As of February 8, 2015, the Institute of Electrical and Electronics Engineers (IEEE), the world's largest association of technical professionals, has adopted a new policy regarding the availability of injunctive relief for standard essential patents. Many intellectual property attorneys believe the new policy puts patent owners at a disadvantage by decreasing the leverage they have over accused infringers.

The IEEE is one of the leading standards-making organizations in the world. Members range from electrical and electronic engineers to  individuals in the computer science, software engineering, mathematics and physics communities. IEEE has developed standards for over a century in  these fields and others, and while not recognized by any government, it is widely regarded as the industry standard in these communities.

Generally, a standard essential patent is one that any party that wants to comply with the industry standard must infringe order to comply with that industry standard. Thus the IEEE often requires members to disclose and grant licenses to these patents at a “reasonable rate”. Prior to the implementation of the February  8, 2015 policy  changes,  “reasonable rate”was  not  defined  by  the IEEE  standards.   Standard essential   patent   owners   were   able   to   base their valuation  of  their  patent  on  the  percentage  of the entire  product containing the implementation. However,  the  new  policy  defines  the “reasonable rate”   that   patent   owners   may   seek   for  standard essential  patent  licenses  as  the  “smallest saleable compliant  implementation”. By  valuing the patent at the  smallest    saleable compliant  implementation, patent  owners   are   likely   to   find   the   new  policy reduces  the potential value of their  standard essential patent.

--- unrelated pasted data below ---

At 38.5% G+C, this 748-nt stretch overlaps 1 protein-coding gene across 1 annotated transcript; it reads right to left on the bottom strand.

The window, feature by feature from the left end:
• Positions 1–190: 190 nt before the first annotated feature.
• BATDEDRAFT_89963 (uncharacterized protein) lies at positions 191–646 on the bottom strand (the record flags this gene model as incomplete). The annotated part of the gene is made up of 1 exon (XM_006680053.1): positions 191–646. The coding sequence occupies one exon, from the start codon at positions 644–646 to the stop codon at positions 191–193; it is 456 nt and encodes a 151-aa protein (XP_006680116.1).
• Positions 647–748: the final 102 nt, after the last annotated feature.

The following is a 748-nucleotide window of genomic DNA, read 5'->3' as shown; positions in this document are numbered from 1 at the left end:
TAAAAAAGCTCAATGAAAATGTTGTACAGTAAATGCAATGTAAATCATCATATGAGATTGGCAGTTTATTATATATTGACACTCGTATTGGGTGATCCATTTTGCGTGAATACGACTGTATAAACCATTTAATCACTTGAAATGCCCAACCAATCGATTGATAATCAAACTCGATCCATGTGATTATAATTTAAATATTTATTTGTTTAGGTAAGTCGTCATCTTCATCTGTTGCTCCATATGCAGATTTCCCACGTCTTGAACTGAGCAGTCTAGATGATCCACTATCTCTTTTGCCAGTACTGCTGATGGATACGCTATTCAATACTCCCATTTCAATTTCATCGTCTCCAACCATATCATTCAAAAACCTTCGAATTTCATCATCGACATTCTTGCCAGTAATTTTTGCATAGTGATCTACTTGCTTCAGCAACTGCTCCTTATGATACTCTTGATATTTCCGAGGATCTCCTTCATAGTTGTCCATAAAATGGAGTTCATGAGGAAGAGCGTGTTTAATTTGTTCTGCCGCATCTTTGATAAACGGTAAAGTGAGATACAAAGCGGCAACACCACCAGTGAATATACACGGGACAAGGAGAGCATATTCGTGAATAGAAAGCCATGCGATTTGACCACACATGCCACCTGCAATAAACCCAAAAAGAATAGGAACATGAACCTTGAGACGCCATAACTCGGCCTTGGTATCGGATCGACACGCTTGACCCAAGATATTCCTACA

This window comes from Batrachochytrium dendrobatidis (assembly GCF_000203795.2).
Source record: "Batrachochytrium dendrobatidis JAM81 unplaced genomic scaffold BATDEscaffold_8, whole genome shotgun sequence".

The new policy may further reduce the leverage of standard essential patent holders over accused infringers by making injunctive relief  tougher  to obtain. Under the new policy, a standard essential patent holder will likely be precluded from seeking injunctive relief against an accused  infringer  until after a fair, reasonable and non-discriminatory royalty is determined and the first level of appeal in the appropriate jurisdiction is exhausted. Thus some patent attorneys believe the new rules will cause more litigation between standard essential patent holders and accused infringers to determine the reasonable rate.

Prior   to   the   new   policy   being   put   into  effect, companies  holding  standard  essential  patents, such as IBM, Nokia, General Electric, Qualcomm, SanDisk and  Panasonic  wrote  to  the  IEEE,  expressing their concern  the   policy  change  will   affect  their  future participation   in   IEEE  standards   because   the  new policy   will   threaten   innovation   by  disincentivizing inventors.  However,  not  everyone  believes  the new policy  will  negatively  affect  innovation.   Companies, including   Apple,  Cisco,   Samsung,  Intel,  Microsoft, and  Verizon,  and  numerous  universities sent a letter to  the   IEEE  supporting  the   patent  policy change, believing  the  policy  change  supports  innovation by encouraging  participation  in  essential  patent pools. The  letter  cites  a  current  standard  essential patent producing  entity  seeking  licensing  fees of thousands of  dollars  per  Wi-Fi  chip  against  hotels  and small retail businesses as an example of a technology hold up that will be addressed by the new policy.  Further, on  February  2, 2015,  the  United  States Department of  Justice  issued  a  Business  Review  Letter  largely supporting IEEE’s  proposed policy changes believing the       new     policy            could   foster   competition     and innovation  by  reducing  any  technology  hold  ups by owners   of   standard   essential   patents   in products implementing the IEEE standards.